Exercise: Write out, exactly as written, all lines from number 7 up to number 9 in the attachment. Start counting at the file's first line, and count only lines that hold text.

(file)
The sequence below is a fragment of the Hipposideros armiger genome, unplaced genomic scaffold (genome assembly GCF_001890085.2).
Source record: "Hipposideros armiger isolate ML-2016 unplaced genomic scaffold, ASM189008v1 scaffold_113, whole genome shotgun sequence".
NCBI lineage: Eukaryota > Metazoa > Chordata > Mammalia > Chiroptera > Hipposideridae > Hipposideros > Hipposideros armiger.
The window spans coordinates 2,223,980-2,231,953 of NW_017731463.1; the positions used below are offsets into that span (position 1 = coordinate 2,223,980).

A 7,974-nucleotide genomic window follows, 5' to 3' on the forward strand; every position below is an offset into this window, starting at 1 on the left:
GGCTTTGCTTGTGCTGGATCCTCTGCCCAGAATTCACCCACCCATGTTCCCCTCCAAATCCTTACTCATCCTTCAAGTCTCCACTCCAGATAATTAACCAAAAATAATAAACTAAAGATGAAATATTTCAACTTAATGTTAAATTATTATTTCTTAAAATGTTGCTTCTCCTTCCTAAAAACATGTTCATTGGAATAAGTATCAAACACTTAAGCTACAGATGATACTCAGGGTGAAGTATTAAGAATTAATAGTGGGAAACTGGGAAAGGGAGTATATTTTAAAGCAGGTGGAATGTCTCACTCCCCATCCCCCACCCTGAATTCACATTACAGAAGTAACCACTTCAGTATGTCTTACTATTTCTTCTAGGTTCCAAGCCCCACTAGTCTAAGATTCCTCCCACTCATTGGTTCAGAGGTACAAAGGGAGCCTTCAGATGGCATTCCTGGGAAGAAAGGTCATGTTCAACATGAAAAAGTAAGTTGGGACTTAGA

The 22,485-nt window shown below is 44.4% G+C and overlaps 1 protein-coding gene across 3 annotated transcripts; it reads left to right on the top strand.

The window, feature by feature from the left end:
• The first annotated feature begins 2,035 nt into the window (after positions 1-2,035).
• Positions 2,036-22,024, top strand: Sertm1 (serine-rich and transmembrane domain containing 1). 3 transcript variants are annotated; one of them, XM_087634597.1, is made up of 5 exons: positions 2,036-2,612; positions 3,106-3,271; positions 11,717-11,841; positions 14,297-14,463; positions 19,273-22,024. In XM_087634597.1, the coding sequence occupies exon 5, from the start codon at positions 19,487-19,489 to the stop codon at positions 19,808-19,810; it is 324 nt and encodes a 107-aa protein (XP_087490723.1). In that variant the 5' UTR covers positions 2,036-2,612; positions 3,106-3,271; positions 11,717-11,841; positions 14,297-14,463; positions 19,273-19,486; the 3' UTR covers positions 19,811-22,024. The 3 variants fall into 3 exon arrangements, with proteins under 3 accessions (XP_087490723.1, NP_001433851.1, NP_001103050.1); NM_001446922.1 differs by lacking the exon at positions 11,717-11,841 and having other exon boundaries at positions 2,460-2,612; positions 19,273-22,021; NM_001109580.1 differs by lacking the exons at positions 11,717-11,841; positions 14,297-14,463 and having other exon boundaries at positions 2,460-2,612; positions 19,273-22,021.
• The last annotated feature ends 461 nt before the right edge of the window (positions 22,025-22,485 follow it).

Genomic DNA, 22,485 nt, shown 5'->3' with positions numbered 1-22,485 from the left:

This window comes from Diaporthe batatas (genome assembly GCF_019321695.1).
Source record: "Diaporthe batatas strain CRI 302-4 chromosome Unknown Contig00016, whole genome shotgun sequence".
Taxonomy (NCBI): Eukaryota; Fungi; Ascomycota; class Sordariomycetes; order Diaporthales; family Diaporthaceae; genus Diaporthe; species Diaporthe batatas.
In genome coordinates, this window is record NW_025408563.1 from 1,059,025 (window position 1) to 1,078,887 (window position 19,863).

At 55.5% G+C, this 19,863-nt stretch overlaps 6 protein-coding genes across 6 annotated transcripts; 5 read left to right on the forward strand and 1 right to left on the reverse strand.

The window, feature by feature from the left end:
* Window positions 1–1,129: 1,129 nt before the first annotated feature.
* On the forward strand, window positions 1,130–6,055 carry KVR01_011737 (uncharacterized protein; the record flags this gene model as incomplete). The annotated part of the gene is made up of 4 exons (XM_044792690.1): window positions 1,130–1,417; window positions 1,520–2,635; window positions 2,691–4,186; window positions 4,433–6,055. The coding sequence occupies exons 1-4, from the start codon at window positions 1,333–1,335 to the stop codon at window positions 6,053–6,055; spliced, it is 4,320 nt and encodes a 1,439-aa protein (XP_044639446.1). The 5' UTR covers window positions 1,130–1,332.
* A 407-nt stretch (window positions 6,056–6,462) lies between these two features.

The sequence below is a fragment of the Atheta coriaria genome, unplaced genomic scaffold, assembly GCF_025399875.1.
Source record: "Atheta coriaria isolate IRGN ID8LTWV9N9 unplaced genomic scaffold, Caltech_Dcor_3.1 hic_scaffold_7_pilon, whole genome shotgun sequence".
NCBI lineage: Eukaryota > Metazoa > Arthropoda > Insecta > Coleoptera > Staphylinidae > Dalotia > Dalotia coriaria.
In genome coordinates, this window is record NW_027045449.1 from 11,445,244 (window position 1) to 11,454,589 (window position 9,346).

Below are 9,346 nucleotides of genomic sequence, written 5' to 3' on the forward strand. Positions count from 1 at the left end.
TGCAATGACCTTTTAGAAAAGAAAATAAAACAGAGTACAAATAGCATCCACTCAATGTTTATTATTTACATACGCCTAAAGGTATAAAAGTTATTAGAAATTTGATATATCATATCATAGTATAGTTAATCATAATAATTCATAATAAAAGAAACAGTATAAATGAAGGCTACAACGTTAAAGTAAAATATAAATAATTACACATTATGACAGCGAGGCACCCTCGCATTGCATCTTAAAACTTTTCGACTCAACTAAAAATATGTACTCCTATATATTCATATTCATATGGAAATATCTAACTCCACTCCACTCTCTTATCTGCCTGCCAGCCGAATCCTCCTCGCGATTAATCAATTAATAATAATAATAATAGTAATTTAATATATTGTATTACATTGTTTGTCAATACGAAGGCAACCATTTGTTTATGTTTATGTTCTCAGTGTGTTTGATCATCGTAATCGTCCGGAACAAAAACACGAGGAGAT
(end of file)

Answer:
The 22,485-nt window shown below is 44.4% G+C and overlaps 1 protein-coding gene across 3 annotated transcripts; it reads left to right on the top strand.

The window, feature by feature from the left end:
• The first annotated feature begins 2,035 nt into the window (after positions 1-2,035).